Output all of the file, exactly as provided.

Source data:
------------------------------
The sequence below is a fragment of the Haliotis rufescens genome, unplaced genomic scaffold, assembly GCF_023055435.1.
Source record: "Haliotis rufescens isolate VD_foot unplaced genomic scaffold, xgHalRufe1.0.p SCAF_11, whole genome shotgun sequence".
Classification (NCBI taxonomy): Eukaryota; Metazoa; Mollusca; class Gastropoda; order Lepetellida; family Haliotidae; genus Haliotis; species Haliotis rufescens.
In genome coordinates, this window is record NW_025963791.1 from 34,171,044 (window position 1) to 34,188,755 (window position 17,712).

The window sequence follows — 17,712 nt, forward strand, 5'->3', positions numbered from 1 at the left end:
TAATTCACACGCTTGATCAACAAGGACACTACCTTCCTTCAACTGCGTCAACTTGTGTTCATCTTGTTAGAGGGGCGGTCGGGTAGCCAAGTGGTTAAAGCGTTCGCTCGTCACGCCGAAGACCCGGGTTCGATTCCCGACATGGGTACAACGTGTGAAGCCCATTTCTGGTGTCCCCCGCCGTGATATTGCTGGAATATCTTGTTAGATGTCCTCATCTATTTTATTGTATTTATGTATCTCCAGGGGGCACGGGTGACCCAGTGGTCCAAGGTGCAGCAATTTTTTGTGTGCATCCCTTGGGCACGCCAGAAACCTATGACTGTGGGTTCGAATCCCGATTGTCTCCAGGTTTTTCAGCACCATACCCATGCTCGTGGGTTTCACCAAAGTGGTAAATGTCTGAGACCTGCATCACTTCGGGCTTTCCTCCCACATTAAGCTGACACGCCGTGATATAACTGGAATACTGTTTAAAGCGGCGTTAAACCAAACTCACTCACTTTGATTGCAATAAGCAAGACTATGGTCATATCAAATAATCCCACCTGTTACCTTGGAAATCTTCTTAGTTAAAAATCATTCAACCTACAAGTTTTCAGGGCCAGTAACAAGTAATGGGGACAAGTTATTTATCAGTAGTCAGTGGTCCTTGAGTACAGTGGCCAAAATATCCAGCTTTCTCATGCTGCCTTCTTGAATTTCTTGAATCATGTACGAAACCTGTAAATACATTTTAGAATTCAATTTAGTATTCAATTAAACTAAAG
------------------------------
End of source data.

The sequence below is a fragment of the Haliotis rufescens genome, unplaced genomic scaffold, assembly GCF_023055435.1.
Source record: "Haliotis rufescens isolate VD_foot unplaced genomic scaffold, xgHalRufe1.0.p SCAF_11, whole genome shotgun sequence".
Classification (NCBI taxonomy): Eukaryota; Metazoa; Mollusca; class Gastropoda; order Lepetellida; family Haliotidae; genus Haliotis; species Haliotis rufescens.
In genome coordinates, this window is record NW_025963791.1 from 34,171,044 (window position 1) to 34,188,755 (window position 17,712).

The window sequence follows — 17,712 nt, forward strand, 5'->3', positions numbered from 1 at the left end:
TAATTCACACGCTTGATCAACAAGGACACTACCTTCCTTCAACTGCGTCAACTTGTGTTCATCTTGTTAGAGGGGCGGTCGGGTAGCCAAGTGGTTAAAGCGTTCGCTCGTCACGCCGAAGACCCGGGTTCGATTCCCGACATGGGTACAACGTGTGAAGCCCATTTCTGGTGTCCCCCGCCGTGATATTGCTGGAATATCTTGTTAGATGTCCTCATCTATTTTATTGTATTTATGTATCTCCAGGGGGCACGGGTGACCCAGTGGTCCAAGGTGCAGCAATTTTTTGTGTGCATCCCTTGGGCACGCCAGAAACCTATGACTGTGGGTTCGAATCCCGATTGTCTCCAGGTTTTTCAGCACCATACCCATGCTCGTGGGTTTCACCAAAGTGGTAAATGTCTGAGACCTGCATCACTTCGGGCTTTCCTCCCACATTAAGCTGACACGCCGTGATATAACTGGAATACTGTTTAAAGCGGCGTTAAACCAAACTCACTCACTTTGATTGCAATAAGCAAGACTATGGTCATATCAAATAATCCCACCTGTTACCTTGGAAATCTTCTTAGTTAAAAATCATTCAACCTACAAGTTTTCAGGGCCAGTAACAAGTAATGGGGACAAGTTATTTATCAGTAGTCAGTGGTCCTTGAGTACAGTGGCCAAAATATCCAGCTTTCTCATGCTGCCTTCTTGAATTTCTTGAATCATGTACGAAACCTGTAAATACATTTTAGAATTCAATTTAGTATTCAATTAAACTAAAG